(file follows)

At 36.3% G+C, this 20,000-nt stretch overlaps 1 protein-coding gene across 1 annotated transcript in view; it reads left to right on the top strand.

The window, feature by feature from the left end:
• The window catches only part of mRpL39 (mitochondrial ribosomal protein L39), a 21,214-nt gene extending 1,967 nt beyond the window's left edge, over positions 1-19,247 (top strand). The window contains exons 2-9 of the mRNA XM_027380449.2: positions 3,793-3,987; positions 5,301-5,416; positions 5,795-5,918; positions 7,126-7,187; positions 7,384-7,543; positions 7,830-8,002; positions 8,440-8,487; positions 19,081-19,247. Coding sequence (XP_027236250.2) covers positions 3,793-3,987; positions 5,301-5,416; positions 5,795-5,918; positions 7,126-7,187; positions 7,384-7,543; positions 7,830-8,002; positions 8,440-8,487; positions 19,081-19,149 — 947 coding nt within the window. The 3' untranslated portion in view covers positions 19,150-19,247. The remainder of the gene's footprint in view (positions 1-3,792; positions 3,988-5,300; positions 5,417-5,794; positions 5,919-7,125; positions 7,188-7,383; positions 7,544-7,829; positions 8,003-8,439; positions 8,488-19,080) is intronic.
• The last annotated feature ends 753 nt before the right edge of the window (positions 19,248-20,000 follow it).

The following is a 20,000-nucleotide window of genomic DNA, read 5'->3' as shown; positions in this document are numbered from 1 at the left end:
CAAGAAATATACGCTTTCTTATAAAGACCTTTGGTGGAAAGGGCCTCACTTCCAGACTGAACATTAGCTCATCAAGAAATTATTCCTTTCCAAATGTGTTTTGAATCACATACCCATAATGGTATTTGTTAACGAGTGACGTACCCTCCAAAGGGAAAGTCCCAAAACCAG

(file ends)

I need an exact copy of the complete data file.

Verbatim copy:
At 36.3% G+C, this 20,000-nt stretch overlaps 1 protein-coding gene across 1 annotated transcript in view; it reads left to right on the top strand.

The window, feature by feature from the left end:
• The window catches only part of mRpL39 (mitochondrial ribosomal protein L39), a 21,214-nt gene extending 1,967 nt beyond the window's left edge, over positions 1-19,247 (top strand). The window contains exons 2-9 of the mRNA XM_027380449.2: positions 3,793-3,987; positions 5,301-5,416; positions 5,795-5,918; positions 7,126-7,187; positions 7,384-7,543; positions 7,830-8,002; positions 8,440-8,487; positions 19,081-19,247. Coding sequence (XP_027236250.2) covers positions 3,793-3,987; positions 5,301-5,416; positions 5,795-5,918; positions 7,126-7,187; positions 7,384-7,543; positions 7,830-8,002; positions 8,440-8,487; positions 19,081-19,149 — 947 coding nt within the window. The 3' untranslated portion in view covers positions 19,150-19,247. The remainder of the gene's footprint in view (positions 1-3,792; positions 3,988-5,300; positions 5,417-5,794; positions 5,919-7,125; positions 7,188-7,383; positions 7,544-7,829; positions 8,003-8,439; positions 8,488-19,080) is intronic.
• The last annotated feature ends 753 nt before the right edge of the window (positions 19,248-20,000 follow it).

The following is a 20,000-nucleotide window of genomic DNA, read 5'->3' as shown; positions in this document are numbered from 1 at the left end:
CAAGAAATATACGCTTTCTTATAAAGACCTTTGGTGGAAAGGGCCTCACTTCCAGACTGAACATTAGCTCATCAAGAAATTATTCCTTTCCAAATGTGTTTTGAATCACATACCCATAATGGTATTTGTTAACGAGTGACGTACCCTCCAAAGGGAAAGTCCCAAAACCAG